We headed north through the park trying again to avoid big cities, this time Sheffield and Manchester.  I had never been in this part of the country and it was so beautiful.  The fall colors were lovely all through the trip but here we often saw larch trees in their lovely golden fall color. 
 We were headed to Haworth for the night, the town the Brontes lived in.  We passed a bit of the Rochdale Canal and decided that there was still enough daylight to stop and look at the canal boats for a little bit.  We keep dreaming of renting one and exploring some of the countryside this way.
The Haworth hostel was in a big old 19th century manor house with one of the loveliest stained glass windows I think I've ever seen, pomegranates and swallows.
Photos of the stained glass window were taken by Siri Thorson.

Wednesday, November 20, 2013

In search of roses

 In the morning we headed north again toward the Peak District a part of England none of had seen and were eager to explore.  First, though we stopped at the Rollright Stones.

We wanted to avoid driving through the big Midlands cities like Birmingham  so we swung west toward Shrewsbury.  Joel was driving and Siri navigating and as I don't remember a lot about this stretch of the journey I have a feeling I probably fell asleep in the back seat.  Sigh.  I can sleep at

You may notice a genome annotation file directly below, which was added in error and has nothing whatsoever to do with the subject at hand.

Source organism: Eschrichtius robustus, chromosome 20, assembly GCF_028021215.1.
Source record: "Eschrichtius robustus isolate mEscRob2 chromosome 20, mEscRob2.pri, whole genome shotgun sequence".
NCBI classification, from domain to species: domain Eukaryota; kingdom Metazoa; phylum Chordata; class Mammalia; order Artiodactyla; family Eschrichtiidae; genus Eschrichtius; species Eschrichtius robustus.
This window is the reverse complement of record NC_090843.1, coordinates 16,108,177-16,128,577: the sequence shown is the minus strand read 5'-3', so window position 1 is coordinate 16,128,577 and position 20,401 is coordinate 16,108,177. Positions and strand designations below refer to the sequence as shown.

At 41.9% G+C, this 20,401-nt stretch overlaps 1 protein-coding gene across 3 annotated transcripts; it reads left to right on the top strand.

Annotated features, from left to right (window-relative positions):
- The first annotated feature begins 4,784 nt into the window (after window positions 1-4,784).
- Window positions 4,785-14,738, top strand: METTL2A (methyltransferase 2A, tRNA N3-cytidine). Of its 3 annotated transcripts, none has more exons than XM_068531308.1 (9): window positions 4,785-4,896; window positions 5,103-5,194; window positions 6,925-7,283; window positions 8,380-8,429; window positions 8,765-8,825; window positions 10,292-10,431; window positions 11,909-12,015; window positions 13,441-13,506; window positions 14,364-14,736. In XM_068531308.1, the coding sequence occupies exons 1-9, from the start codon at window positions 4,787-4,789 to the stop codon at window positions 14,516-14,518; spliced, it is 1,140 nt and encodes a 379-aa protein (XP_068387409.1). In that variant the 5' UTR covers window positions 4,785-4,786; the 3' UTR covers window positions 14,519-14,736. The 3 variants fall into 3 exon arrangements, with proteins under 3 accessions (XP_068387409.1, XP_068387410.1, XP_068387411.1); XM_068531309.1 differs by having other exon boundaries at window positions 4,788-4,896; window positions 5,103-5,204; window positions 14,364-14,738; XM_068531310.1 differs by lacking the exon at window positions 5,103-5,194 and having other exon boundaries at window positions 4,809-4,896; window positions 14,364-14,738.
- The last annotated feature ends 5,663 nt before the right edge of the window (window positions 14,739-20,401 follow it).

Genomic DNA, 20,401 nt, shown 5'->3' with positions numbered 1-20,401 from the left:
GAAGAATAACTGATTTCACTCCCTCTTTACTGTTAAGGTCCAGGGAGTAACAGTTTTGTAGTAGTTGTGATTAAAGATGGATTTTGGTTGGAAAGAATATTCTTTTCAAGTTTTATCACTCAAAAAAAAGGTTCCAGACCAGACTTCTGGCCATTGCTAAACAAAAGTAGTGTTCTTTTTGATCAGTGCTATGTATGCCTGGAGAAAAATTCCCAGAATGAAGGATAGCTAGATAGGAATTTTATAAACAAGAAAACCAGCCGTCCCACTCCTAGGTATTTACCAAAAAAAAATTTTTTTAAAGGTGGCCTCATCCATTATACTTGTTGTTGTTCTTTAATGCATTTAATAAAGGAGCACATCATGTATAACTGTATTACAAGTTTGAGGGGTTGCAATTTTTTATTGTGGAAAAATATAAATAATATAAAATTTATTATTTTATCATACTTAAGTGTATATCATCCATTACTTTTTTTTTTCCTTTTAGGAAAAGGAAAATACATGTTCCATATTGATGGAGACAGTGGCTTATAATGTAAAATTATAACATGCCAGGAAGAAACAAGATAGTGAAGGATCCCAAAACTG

I have loved David Austin's English roses ever since I discovered them 20 or so years ago.  I have a couple of dozen of them planted around the place and am always willing to find a spot for another one.  So since we were passing though the area where they  have a 2 acre rose garden. we knew we needed to stop.  Since it was October we didn't expect to find  much in bloom but we were very pleasantly surprised.  The gardens were beautiful with an amazing lot of flowers still in bloom.  I made a list of new ones to find a spot for next spring.  And then we went to the Tea Room for a spot of tea and lunch.

That night we spent at the hostel at Hartington Hall, a wonderful old 17th century manor house that had a 13th century wall and where Bonnie Prince Charlie was reputed to have slept.

Tuesday, November 19, 2013


 The night before we were to leave Bere Regis and head north was the night of the big storm and we wondered if we would indeed be able to take off in the morning.  Luckily by morning the storm had blown itself out in our area and it was a sunny day.  Along the road we did see downed trees and there were flooded patches of road here and there but in general we didn't see too much damage.  This apple tree was in an orchard that the footpath to Cadbury Castle went through.  It had obviously gone down the night before as it looked fresh was covered with apples.  The footpath system in England is wonderful.  Public right of way footpaths go everywhere, through fields, along houses, through barnyards.  Where they cross a stone wall or fence there is often a stile or a painted section of wall to indicate that you should cross there.  That's so the farmer only has one piece of fence that needs repair from being climbed over.  Gates are to be left as found, open or closed.
Cadbury Castle is an iron age hill fort that is considered by many a likely site for Camelot.  We didn't take the time to climb the hill but we did enjoy the walk through the orchard.  Here we were not only following in the footsteps of the Arthurian legends but author Jack Whyte's wonderful Camulod series about England in the 5th century after the legions left.  We drove through Glastonbury and saw the Tor in the distance but took a wrong turn at a roundabout and decided to keep on going to Bath.